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Fluid Identity: what it means to be Bharati Mukherjee’s “Jasmine”

Book cover of Jasmine.

“We murder who we were so we can rebirth ourselves in the image of our dreams.” (29)

This is, for me, the most powerful sentence in Bharati Mukherjee’s Jasmine. In this one sentence it summarises the story of the novel by embodying the nature of transcontinental lives and living.

The main protagonist in Mukherjee’s novel has a name for every person she has ever been: she is the village girl Jyoti; Jasmine to her first husband; Jane; Jase; Jazz; Kali; Widow; Wife; and Day Mommy. These names represent not only her fluid identity, but how she the people around her perceive her identity and in some cases her culture. The only name that Jyoti ever really gives herself is Sage: a foreseer of truth and fate. The beginning of the book opens with her meeting a sooth sayer who foretells Jyoti’s future. He claims that it is fate that will guide her life, although Jyoti is not convinced and from this point she is sent off in a whirl-wind of adventure and experience that leaves her both fulfilled and drained.

Jyoti’s identity is never really defined by her alone. Her names are given to her by the different men in her lives and she seems to accept these names, going along with the flow. It is hard to say if Jyoti really comes to finding her own identity or not though, and I felt that this was a difficult question for me to answer with certainty.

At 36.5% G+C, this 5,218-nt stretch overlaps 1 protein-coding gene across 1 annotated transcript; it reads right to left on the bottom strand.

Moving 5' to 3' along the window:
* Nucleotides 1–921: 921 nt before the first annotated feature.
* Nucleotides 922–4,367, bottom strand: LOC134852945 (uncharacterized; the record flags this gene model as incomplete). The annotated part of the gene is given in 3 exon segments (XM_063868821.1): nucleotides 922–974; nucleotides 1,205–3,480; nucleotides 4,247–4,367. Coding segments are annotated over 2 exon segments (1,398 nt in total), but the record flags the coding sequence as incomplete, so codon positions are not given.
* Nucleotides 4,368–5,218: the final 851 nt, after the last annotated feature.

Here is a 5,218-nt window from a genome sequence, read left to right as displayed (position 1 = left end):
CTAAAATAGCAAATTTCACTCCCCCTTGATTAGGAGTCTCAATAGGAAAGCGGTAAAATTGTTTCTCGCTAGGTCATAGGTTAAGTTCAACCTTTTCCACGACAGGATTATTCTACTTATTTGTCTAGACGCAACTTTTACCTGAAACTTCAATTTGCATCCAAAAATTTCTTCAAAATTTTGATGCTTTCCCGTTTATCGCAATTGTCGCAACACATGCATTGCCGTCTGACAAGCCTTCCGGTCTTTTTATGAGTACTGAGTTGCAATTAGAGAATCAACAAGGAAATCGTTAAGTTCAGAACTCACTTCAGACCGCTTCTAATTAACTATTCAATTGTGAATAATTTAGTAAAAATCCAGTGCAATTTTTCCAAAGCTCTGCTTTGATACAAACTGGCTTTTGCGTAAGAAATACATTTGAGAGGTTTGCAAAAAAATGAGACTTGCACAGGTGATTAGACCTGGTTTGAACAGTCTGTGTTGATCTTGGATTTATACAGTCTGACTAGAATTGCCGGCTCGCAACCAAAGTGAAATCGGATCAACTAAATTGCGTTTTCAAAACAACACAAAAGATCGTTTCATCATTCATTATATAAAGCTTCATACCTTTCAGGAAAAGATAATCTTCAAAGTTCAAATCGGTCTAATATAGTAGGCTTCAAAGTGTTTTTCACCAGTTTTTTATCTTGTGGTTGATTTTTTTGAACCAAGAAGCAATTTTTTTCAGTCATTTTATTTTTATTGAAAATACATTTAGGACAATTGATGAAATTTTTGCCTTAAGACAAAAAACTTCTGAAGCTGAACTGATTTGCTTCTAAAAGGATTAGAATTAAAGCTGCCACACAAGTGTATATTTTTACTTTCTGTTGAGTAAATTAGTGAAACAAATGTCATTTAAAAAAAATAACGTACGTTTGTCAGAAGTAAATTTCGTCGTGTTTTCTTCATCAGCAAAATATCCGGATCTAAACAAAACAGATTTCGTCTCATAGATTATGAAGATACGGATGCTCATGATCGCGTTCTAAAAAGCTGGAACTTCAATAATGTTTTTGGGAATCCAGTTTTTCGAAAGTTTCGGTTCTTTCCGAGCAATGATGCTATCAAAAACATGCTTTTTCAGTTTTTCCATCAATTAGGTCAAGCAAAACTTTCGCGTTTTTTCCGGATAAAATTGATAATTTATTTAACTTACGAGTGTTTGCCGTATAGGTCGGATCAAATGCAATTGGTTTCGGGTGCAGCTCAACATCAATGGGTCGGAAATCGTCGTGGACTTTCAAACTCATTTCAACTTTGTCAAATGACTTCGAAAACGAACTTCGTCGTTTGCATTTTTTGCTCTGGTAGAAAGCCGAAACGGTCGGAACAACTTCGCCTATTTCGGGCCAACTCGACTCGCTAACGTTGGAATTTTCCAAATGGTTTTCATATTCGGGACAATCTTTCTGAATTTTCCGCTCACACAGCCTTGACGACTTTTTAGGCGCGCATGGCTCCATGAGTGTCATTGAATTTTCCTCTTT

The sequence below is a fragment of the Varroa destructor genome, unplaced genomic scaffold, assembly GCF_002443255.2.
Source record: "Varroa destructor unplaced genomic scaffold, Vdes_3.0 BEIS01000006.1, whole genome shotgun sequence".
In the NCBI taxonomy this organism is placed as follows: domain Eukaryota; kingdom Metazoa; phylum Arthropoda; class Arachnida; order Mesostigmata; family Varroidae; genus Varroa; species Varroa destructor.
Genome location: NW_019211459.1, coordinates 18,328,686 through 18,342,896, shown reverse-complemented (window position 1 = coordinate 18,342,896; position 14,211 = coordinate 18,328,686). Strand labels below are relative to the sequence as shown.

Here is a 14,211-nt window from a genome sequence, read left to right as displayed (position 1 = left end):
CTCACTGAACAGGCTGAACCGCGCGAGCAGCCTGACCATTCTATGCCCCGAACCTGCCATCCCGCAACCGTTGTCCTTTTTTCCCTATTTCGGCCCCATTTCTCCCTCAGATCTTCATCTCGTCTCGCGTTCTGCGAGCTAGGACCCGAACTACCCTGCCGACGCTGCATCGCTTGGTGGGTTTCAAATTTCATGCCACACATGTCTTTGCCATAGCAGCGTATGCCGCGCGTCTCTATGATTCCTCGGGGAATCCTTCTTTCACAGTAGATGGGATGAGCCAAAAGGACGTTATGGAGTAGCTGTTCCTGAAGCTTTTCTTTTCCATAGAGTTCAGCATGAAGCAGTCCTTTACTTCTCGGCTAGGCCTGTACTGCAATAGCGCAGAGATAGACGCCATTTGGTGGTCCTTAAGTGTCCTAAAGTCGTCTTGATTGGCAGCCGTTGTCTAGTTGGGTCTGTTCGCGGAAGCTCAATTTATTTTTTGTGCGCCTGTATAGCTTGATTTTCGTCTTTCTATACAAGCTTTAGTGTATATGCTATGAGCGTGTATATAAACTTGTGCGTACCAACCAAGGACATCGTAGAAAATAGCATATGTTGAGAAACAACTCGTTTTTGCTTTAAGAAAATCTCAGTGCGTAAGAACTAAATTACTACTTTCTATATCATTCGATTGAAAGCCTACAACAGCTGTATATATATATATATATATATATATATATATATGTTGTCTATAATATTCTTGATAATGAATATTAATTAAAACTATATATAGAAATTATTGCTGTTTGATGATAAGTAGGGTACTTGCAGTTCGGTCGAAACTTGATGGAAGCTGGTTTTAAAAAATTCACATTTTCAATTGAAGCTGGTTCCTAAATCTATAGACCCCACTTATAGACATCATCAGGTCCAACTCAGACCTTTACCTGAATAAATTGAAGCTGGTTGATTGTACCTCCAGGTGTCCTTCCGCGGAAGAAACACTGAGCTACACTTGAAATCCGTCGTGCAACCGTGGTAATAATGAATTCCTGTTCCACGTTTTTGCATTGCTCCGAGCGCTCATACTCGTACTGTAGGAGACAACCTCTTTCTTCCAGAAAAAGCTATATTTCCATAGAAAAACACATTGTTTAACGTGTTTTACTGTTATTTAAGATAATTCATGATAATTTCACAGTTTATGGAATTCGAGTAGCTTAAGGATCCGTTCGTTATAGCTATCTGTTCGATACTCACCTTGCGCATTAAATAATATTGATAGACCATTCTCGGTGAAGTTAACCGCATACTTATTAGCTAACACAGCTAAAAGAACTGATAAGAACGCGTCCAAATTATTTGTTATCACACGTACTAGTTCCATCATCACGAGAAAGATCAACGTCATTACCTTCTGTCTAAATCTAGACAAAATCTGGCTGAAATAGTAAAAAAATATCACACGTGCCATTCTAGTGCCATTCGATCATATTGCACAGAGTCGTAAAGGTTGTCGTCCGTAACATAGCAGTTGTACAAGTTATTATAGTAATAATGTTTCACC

Jyoti moves to the U.S.A. and finds herself to be brown and othered. She feels the pressures of meeting Western expectations and whilst she is treated with respect and love from a lot of the white people in her community, there is is somehow still a feeling of not quite belonging.

“Educated people are interested in differences; they assume that I am different from them but exempt from being one of “them,” the knife-wielding undocumenteds hiding in basements webbing furniture.”

Here we can already see that racism does not always function and work the same in each country and that there isn’t one single group of “other”. One can conclude that Mukjerjee is probably talking about Hispanic immigrants here. The issue of racism and othering is further complicated by the sheer size of the USA, where there are instances of minority groups feel safer in certain states or regions than others.

If you’re interested in learning about the issues that face Indian immigrants in the U.S.A. then this is a great book to start to expand your knowledge about race, immigration, and non-Western religions. I am a firm believer that books can have the ability to change people, and to change people for the better. This is a book that will change you. As always, share the reading love.